Nagaland’s first ever railway tunnel was dug on 7 June at the outskirts of Chumukedima, about 15 km from Dimapur town.
The 82.3-km rail line from Dimapur to Kohima will run through Dhansiri-Dhansiripar-Shoxuvi-Molvom- Khaibong-Chephema-Khabvuma-Zubza at 900 m above sea level. The line will have 20 tunnels spanning 26 km besides 19 major bridges and is under the broad gauge railway project to be executed in three phases.
Officials of the North East Frontier Railway in Dimapur said that they are looking to run trains till Shoxuvi by December this year while the target is to complete all the three phases by 2022. This is a huge achievement — a breakthrough in this hilly and rough terrain, given that transport is a major hindrance for people in the North-east and it greatly impacts the economy and development of the region.
Railway connectivity is a major boost not only in terms of the economy but also social advancement. The absence of proper connectivity had isolated the region leading to no interaction even within the states let alone with people outside the region. Besides technical challenges, monsoon, which lasts for at least five to six months in a state like Nagaland, automatically halts the work.
Festivals, religious holidays and frequent shutdowns also add to the number of non-working days. Albeit at a snail’s pace, changes are taking shape in the North-east at large and Nagaland in particular. “The general public wants development,” said a NEFR official at the Chumukedima tunnel site, adding that there has been no major hindrance in the progress of the railway project.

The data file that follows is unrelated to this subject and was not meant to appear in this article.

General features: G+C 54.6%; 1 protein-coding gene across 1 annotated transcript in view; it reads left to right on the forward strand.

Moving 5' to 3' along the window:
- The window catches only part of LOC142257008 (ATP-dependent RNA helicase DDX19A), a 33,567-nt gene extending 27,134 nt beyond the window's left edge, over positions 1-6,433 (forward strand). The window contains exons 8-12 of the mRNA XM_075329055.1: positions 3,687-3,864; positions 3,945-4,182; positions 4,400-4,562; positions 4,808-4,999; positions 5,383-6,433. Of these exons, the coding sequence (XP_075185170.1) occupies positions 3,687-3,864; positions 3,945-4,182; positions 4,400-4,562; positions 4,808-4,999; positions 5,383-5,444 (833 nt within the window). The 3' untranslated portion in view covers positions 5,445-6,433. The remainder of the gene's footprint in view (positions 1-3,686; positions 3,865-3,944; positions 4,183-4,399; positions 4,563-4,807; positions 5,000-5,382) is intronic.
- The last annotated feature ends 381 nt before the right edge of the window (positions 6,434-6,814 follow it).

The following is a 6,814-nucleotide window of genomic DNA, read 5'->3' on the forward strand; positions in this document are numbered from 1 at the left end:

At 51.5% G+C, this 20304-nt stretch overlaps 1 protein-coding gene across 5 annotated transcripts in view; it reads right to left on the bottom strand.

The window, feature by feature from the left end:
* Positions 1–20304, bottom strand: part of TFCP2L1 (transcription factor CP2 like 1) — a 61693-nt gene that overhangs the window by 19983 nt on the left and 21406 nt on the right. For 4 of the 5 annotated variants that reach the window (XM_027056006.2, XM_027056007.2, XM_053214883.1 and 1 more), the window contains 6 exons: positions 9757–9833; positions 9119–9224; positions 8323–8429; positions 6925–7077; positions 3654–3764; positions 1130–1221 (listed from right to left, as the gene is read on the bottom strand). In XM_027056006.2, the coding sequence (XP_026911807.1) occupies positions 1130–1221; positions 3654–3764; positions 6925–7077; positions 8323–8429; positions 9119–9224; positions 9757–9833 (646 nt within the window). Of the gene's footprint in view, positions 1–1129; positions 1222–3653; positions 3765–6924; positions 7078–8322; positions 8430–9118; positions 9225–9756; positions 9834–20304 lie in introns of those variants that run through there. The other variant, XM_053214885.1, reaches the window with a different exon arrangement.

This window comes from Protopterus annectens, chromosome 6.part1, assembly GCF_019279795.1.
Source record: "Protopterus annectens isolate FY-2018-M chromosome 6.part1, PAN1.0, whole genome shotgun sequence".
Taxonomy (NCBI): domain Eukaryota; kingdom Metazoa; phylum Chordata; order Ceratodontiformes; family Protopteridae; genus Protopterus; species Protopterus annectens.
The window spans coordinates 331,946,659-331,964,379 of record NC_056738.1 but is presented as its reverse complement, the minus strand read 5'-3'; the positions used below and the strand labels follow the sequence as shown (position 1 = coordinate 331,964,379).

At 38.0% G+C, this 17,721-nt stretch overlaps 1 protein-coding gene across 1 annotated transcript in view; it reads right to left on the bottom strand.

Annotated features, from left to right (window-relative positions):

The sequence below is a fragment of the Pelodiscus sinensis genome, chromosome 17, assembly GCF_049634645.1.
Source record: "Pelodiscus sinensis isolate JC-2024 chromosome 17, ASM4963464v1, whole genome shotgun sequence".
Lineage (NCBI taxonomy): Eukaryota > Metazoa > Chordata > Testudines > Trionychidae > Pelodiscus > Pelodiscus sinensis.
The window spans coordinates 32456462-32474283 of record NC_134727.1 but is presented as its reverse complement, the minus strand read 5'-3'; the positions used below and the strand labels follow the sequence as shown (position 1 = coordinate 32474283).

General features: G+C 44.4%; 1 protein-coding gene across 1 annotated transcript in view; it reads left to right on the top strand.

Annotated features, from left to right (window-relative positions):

As land is central to the lives of indigenous people in the North-east, acquisition of the same did cause a few hiccups with age-old community landholding systems. The Dimapur-Kohima rail line is part of the central government’s ambitious plan to connect all state capitals in the North-east with the railways. The Dimapur-Kohima project, with an estimated budget of Rs 500 crore, kicked off in 2016 with then Union minister for railways, Suresh Prabhu, laying the foundation stone.
Meanwhile, progress in terms of rail connectivity has been made in other North-east states too. In Manipur, a railway line between Jiribam and Imphal via Tupul is expected to be completed by 2019-20 and it would connect Imphal with the broad gauge network of the country. Reportedly, work is on in full swing. The project comprises a special bridge with 141 metre-high pillars, which would supposedly be the tallest in the world.
The Imphal-Jiribam line will roughly cover 110 km. The southernmost landlocked state of the North-east, Mizoram, saw a historic development as the first broad gauge freight train rolled into Bhairabi station — two km inside the state — in March 2016. With 10 stations, the 84-km rail line stretches between Katakhal (Assam) to Bhairabi (Mizoram) and covers Algapur, Hailakandi, Monacherra, Lalabazar, Mahamadpur, Katlicherra, Manipur Bagan, Jamira and Ramnathpur in between.